Library considering inventory system change; request for name change

The Great Falls Public Library has finished several capital projects recently and has plans for other projects in the near future.

The library initially received $10,000 in CARES Act funds and used it to remodel the back book drop in the alley into a drive-through pick up window, which went live Nov. 13 and 28 patrons used the window during November, Susie McIntyre, library director, told the library board during their Dec. 22 meeting.

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The library received another $28,998 in CARES Act funds that have been used for items including a VISTA placement, book carts, phone and internet service from July through December, mask incentives, two outside hotspots and four benches outside since the library boosted its wifi into the parking lot area.

The library basement flooding project is also completed and so far everything seems to be working, McIntyre said, though the real test will be first significant rainfall.

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McIntyre said that when crews dug the trench to the water main in 2nd Avenue North for this project, they found that during a 2009 reconstruction of the road, crews had run a pipe under an empty water pipe instead of cutting through it.

She told the library board that the 2009 project was what was causing the problems and she planned to write a letter to the Montana Department of Transportation about the piping that she said shouldn’t have passed inspection.

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McIntyre said that she doubted the library would get any funding as a result, but she wanted it on record with MDT.

Library staff are also considering implementing a radio frequency identification inventory and security system, which is part of the board’s strategic plan.

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McIntyre told the library board during their Dec. 22 meeting that prior to implementing RFID, staff is starting a research and preparation plan since they’ll need to reduce the size of the collection and rearrange materials.

She said she’s talked to four other libraries in Montana that use the system for their feedback and is asking for quotes.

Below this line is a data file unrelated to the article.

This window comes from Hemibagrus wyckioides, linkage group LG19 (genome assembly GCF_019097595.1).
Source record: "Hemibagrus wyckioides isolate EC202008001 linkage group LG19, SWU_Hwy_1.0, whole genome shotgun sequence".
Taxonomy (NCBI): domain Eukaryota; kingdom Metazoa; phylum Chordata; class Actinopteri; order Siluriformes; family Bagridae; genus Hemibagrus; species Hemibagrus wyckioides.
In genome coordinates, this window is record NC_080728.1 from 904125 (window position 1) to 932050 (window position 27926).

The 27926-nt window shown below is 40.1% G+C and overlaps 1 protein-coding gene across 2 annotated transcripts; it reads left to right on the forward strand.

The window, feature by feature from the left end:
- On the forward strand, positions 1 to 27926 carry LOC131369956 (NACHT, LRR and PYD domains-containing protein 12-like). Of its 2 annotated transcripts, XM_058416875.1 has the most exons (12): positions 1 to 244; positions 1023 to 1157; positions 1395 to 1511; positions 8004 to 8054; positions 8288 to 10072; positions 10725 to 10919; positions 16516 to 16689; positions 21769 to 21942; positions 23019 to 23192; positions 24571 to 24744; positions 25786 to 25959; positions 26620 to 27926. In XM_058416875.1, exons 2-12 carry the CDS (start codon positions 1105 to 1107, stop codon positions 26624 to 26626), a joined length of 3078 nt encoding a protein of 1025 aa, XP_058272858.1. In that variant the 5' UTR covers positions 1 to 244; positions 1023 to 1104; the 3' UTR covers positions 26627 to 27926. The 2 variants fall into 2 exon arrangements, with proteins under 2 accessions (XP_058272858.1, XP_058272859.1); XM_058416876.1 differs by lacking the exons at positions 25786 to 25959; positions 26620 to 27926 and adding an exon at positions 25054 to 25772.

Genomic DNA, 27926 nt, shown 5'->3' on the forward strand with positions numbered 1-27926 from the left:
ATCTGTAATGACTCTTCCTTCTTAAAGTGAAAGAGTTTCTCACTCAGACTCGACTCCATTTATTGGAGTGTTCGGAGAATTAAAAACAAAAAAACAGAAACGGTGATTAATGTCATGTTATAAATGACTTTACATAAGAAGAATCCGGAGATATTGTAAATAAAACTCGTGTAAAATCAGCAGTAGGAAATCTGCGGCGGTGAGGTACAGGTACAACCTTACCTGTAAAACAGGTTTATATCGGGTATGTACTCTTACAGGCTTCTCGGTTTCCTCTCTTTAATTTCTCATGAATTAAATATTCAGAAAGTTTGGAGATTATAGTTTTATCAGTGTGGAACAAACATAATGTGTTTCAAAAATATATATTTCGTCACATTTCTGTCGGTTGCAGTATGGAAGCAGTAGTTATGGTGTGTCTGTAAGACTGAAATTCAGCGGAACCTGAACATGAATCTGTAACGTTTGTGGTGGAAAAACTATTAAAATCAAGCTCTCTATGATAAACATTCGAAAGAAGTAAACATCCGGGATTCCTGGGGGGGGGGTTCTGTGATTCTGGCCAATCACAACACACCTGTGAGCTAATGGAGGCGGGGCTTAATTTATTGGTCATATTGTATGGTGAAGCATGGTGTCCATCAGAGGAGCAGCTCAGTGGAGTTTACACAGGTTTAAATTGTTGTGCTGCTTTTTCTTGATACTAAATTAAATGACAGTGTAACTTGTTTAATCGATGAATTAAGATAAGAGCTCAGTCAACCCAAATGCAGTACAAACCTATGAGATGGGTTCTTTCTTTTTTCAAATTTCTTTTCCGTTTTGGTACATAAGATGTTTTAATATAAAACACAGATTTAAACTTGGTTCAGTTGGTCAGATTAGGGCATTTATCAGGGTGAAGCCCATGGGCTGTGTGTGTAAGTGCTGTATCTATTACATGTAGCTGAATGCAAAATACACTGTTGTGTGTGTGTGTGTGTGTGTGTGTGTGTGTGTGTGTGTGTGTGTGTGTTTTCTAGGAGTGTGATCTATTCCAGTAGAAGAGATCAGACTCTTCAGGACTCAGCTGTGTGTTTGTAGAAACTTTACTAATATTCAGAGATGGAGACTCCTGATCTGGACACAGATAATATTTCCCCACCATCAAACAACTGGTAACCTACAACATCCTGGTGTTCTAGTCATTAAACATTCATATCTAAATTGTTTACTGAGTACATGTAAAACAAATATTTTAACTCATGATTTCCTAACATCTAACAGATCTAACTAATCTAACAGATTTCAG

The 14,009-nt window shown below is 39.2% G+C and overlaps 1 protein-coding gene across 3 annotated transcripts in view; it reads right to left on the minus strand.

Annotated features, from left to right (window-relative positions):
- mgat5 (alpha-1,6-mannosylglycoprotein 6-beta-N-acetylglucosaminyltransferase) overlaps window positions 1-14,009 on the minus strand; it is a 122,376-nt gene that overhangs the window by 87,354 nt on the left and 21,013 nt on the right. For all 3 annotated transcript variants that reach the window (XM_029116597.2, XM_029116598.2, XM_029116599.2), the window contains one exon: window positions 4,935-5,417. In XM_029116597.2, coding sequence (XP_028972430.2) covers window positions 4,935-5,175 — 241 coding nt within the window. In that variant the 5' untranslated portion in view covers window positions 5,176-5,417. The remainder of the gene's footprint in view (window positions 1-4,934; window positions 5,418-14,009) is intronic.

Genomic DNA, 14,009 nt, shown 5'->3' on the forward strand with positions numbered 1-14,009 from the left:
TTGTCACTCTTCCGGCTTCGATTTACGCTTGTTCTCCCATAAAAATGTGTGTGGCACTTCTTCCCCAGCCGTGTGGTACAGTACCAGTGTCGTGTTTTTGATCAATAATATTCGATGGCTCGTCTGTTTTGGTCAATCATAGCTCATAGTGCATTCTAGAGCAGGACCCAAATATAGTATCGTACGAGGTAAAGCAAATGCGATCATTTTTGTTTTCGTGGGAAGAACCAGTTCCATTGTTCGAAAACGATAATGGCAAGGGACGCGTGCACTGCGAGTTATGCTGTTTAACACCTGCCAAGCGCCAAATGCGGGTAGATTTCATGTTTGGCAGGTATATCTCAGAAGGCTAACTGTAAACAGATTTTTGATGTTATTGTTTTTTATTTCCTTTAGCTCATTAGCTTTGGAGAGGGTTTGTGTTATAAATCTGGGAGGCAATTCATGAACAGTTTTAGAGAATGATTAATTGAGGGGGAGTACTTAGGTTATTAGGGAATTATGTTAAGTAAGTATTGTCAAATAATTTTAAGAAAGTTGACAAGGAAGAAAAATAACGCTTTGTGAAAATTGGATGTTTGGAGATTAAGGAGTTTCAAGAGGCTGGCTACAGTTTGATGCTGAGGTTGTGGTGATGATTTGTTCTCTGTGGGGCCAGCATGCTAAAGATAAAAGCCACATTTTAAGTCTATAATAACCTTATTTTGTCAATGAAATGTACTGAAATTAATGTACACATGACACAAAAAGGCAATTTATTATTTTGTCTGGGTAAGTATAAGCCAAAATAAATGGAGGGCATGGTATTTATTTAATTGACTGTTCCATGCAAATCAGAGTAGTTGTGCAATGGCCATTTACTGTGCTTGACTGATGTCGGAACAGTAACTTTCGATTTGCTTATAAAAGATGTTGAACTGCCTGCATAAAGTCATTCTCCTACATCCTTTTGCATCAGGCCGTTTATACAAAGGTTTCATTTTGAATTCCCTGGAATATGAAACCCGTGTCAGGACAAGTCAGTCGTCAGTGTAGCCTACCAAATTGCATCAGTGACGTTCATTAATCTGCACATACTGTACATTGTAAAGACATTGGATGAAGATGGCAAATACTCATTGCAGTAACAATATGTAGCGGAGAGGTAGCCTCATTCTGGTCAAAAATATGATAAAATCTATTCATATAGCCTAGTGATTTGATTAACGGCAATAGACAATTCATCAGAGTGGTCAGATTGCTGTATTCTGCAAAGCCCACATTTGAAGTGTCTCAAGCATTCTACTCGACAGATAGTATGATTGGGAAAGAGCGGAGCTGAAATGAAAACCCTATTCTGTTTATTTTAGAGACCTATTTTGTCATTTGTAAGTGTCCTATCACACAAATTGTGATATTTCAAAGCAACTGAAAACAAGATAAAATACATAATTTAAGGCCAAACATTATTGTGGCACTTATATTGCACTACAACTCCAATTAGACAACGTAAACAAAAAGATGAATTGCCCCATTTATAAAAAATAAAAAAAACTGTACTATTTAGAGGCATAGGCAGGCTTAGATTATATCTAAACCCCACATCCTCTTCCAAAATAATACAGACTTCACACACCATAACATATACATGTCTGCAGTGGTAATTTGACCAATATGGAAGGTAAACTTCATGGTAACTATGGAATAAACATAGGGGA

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The transition would require tagging every item in the collection and McIntyre said it would be a time to weed through the collection and she said they’d likely need to reduce it by about 5,000 items down to 135,000 items.

That would be data driven, using the library’s guidelines, regarding removing items from the collection and if that process doesn’t get them to the target, then staff will have another conversation, McIntyre said.

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In transitioning to the new inventory system, McIntyre said she also proses rearranging items on the second floor and moving all of the audio/visual materials to the second floor to move new materials to where those items are currently, and then move grab and gos to the space new materials are currently housed since the first floor area is getting crammed.

She said some people might not want to go upstairs for DVDs, but it might also encourage people to get to the second floor and see the nonfiction materials up there.

A board member asked if the library’s mask requirement would remain in place if incoming governor Greg Gianforte lifted Gov. Steve Bullock’s directive and McIntyre said that since the library has its own policy requiring masks, it would remain in place. The library implemented a mask policy before Bullock’s policy went into effect in mid-July.

She said the library will continue to provide masks to anyone who needs one.

McIntyre said that if a situation arises in which there was a ruling of some kind prohibiting the library from requiring masks and the staff hadn’t yet been vaccinated, she would “seriously consider closing the library” since they can’t provide services and stay six feet away from people.

The library received a request from local historian Ken Robison to rename the library for Alma Jacobs, who served as head librarian at the GFPL and the state librarian, both historic firsts for a Black woman during her time.

McIntyre said she had some administrative concerns about renaming the library and Commissioner Mary Moe suggested that the board develop a naming policy.

The board decided it would discuss the development of a naming policy at an upcoming meeting and then invite Robison to meet with the board about his renaming request.

A mural of Jacobs is on the front of the library building and McIntyre said it might be more practical to rename the park behind the library for Jacobs.